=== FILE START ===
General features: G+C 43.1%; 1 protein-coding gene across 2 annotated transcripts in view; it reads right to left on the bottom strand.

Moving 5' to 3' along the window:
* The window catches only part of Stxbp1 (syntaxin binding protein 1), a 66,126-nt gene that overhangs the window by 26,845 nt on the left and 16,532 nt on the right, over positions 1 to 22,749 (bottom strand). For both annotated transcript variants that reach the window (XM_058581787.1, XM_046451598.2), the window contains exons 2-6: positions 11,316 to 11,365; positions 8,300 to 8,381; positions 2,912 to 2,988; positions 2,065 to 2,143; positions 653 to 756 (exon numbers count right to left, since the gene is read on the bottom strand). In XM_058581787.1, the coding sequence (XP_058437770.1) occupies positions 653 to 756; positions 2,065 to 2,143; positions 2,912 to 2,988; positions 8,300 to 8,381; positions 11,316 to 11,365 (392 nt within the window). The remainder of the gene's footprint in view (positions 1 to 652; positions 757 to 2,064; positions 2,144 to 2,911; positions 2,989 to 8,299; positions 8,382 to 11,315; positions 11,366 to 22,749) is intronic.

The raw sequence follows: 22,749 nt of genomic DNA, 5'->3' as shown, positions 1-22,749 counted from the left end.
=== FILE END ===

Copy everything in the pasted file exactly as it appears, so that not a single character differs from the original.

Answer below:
General features: G+C 43.1%; 1 protein-coding gene across 2 annotated transcripts in view; it reads right to left on the bottom strand.

Moving 5' to 3' along the window:
* The window catches only part of Stxbp1 (syntaxin binding protein 1), a 66,126-nt gene that overhangs the window by 26,845 nt on the left and 16,532 nt on the right, over positions 1 to 22,749 (bottom strand). For both annotated transcript variants that reach the window (XM_058581787.1, XM_046451598.2), the window contains exons 2-6: positions 11,316 to 11,365; positions 8,300 to 8,381; positions 2,912 to 2,988; positions 2,065 to 2,143; positions 653 to 756 (exon numbers count right to left, since the gene is read on the bottom strand). In XM_058581787.1, the coding sequence (XP_058437770.1) occupies positions 653 to 756; positions 2,065 to 2,143; positions 2,912 to 2,988; positions 8,300 to 8,381; positions 11,316 to 11,365 (392 nt within the window). The remainder of the gene's footprint in view (positions 1 to 652; positions 757 to 2,064; positions 2,144 to 2,911; positions 2,989 to 8,299; positions 8,382 to 11,315; positions 11,366 to 22,749) is intronic.

The raw sequence follows: 22,749 nt of genomic DNA, 5'->3' as shown, positions 1-22,749 counted from the left end.